Botch were also a band who always wanted to come up with creative song titles. Previous albums saw them make songs like "John Woo" and "Saint Mathew Returns to the Womb". But this time, the idea was to make one word titles which still fit the obscure sound of Botch. The result, six tracks taking the names of countries and replacing the "M"s with "N"s.
Just remember, this is not an immediate album, mainly because Botch were never an immediate band, that was partly the point of their existance, to change things.
Spaim [0:14] 4/5
The e.p opens with a very odd sounding guitar riff. It's recording technices sounds very dated, which fits perfectly with the wierd, minimalism of the slid, harmoniced guitar riff which repeats itself 4 times. It is in fact, an intro to 'Japam'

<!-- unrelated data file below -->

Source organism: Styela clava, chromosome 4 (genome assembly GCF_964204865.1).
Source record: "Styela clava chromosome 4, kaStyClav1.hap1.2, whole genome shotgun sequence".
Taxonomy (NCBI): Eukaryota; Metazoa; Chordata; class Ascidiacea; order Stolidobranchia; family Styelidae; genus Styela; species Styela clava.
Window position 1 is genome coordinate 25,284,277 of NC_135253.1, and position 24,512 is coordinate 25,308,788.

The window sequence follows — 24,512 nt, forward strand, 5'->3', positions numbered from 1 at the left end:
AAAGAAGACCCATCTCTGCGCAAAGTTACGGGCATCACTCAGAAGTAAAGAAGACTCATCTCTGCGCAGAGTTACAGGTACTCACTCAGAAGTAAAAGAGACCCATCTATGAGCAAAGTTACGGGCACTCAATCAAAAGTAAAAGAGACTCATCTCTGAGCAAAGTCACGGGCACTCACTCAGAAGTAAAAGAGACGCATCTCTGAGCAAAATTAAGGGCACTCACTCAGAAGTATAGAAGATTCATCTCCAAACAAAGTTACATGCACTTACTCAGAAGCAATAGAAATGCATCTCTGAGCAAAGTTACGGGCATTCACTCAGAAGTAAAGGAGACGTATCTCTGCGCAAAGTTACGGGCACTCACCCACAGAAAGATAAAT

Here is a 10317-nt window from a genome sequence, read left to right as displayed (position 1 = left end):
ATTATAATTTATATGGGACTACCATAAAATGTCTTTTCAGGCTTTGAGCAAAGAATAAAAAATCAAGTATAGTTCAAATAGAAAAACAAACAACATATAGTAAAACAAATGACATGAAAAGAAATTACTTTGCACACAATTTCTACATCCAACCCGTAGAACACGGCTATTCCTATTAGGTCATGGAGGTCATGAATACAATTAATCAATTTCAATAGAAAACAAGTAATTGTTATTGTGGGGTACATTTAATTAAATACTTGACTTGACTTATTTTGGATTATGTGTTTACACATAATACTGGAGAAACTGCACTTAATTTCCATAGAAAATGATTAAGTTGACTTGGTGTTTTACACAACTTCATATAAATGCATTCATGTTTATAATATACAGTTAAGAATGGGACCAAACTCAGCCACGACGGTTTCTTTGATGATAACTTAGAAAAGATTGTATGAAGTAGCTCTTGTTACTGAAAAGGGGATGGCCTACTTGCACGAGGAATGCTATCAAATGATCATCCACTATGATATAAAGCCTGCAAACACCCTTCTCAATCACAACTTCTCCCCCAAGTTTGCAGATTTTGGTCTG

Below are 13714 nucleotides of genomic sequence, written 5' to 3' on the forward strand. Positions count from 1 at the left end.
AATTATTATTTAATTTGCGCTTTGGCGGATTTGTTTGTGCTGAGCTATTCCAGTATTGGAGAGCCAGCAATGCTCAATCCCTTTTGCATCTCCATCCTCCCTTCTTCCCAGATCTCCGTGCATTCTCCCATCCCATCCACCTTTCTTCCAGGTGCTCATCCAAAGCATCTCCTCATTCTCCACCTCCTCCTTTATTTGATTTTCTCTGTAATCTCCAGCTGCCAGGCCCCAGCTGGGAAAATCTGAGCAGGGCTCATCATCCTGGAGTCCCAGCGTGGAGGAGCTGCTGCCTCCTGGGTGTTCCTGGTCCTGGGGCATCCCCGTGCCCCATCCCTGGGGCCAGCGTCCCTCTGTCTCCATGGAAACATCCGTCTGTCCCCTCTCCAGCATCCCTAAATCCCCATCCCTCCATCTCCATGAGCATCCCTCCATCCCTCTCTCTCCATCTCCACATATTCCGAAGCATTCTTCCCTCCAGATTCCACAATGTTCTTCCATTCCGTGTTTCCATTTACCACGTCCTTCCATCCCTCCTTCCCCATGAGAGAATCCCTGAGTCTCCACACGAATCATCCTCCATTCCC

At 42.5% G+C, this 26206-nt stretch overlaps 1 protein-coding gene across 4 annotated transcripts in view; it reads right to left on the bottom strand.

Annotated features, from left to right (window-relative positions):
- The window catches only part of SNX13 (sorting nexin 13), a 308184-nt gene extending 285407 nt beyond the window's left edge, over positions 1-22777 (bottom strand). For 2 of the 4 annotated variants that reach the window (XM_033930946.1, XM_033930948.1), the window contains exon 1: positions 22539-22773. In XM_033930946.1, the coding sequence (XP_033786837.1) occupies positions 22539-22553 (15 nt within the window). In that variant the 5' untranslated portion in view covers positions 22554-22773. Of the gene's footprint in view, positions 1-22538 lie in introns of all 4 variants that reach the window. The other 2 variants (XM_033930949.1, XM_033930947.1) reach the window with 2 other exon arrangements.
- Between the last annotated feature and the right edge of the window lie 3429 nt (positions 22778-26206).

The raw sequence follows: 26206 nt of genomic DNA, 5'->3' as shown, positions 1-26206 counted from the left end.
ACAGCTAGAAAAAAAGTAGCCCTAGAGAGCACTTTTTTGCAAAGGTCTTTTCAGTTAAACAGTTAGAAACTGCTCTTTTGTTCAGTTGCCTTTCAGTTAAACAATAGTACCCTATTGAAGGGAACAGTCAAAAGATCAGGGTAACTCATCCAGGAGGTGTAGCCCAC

Japam [2:57] 5/5
Now this is more like it. Japam is a perfect example of the bands ability to creative soundscaped, technical guitar riffs, in fairly simple songs and to effortlessly change its direction whenever it desired. At first listen, you're not entirely sure if you like this, then you find your self at the chorus and it's killer riff, it just draws you in closer and closer from that point. The breakdown? A simple slowed up version of the chorus with a clean guitar and drums, until it comes back into a huge cresendo of all instruments doing their best to make conventional noise, a task rarely achieved until this point.
Framce [3:40] 4/5